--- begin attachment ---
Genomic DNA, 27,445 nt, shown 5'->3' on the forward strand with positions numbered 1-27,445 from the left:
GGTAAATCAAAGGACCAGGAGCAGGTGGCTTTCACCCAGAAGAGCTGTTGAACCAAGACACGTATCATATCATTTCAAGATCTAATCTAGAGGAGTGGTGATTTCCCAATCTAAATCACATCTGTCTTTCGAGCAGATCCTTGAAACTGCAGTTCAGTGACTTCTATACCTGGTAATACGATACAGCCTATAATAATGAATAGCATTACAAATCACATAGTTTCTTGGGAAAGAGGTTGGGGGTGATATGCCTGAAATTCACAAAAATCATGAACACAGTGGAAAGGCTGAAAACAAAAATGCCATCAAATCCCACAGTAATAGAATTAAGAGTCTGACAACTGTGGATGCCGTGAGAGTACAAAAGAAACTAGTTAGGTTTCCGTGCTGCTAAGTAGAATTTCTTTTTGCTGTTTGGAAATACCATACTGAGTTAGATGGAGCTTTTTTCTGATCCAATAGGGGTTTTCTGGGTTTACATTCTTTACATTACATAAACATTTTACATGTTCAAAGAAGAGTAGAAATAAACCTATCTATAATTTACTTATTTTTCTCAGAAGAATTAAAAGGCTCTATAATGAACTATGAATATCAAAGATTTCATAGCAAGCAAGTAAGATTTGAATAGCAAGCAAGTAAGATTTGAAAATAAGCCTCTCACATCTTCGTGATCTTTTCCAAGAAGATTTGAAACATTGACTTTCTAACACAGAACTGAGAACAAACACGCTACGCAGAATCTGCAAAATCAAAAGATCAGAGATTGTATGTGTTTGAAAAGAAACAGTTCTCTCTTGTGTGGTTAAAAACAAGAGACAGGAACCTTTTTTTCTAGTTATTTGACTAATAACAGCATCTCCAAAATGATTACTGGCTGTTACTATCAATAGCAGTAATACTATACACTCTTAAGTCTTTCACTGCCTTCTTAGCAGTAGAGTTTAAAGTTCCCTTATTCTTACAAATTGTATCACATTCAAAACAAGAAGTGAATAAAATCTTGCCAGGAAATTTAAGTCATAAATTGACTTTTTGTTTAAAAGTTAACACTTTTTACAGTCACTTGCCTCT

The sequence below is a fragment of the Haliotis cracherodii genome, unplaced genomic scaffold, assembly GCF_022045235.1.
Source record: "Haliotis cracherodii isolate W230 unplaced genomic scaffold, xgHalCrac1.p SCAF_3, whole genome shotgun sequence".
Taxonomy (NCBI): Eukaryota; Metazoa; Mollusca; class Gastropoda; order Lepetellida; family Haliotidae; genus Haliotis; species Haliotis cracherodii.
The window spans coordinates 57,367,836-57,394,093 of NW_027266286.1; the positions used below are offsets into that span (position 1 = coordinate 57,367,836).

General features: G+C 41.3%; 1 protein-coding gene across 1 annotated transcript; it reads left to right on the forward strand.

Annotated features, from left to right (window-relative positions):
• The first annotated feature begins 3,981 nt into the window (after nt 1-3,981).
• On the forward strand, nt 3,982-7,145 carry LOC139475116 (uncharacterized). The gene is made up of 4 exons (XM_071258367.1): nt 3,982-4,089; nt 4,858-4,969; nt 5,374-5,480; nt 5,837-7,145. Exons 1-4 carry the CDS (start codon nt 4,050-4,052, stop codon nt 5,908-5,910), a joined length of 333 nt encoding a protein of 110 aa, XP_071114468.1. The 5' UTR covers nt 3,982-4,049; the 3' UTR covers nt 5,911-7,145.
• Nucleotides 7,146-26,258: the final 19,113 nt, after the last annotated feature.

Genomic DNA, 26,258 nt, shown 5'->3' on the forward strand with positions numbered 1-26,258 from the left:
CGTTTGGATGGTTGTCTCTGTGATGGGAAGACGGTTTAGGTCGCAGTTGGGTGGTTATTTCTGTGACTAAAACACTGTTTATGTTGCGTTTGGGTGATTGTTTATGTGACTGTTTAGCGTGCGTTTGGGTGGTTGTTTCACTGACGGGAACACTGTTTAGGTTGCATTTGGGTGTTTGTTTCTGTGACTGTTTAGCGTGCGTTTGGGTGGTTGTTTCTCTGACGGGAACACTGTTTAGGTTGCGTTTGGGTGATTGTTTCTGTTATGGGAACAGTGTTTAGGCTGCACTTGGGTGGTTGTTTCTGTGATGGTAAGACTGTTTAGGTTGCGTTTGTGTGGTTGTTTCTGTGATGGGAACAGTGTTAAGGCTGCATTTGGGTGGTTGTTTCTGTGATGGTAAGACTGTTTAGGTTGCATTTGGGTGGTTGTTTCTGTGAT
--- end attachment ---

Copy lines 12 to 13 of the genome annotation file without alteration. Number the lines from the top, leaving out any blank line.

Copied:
Genomic DNA, 26,258 nt, shown 5'->3' on the forward strand with positions numbered 1-26,258 from the left:
CGTTTGGATGGTTGTCTCTGTGATGGGAAGACGGTTTAGGTCGCAGTTGGGTGGTTATTTCTGTGACTAAAACACTGTTTATGTTGCGTTTGGGTGATTGTTTATGTGACTGTTTAGCGTGCGTTTGGGTGGTTGTTTCACTGACGGGAACACTGTTTAGGTTGCATTTGGGTGTTTGTTTCTGTGACTGTTTAGCGTGCGTTTGGGTGGTTGTTTCTCTGACGGGAACACTGTTTAGGTTGCGTTTGGGTGATTGTTTCTGTTATGGGAACAGTGTTTAGGCTGCACTTGGGTGGTTGTTTCTGTGATGGTAAGACTGTTTAGGTTGCGTTTGTGTGGTTGTTTCTGTGATGGGAACAGTGTTAAGGCTGCATTTGGGTGGTTGTTTCTGTGATGGTAAGACTGTTTAGGTTGCATTTGGGTGGTTGTTTCTGTGAT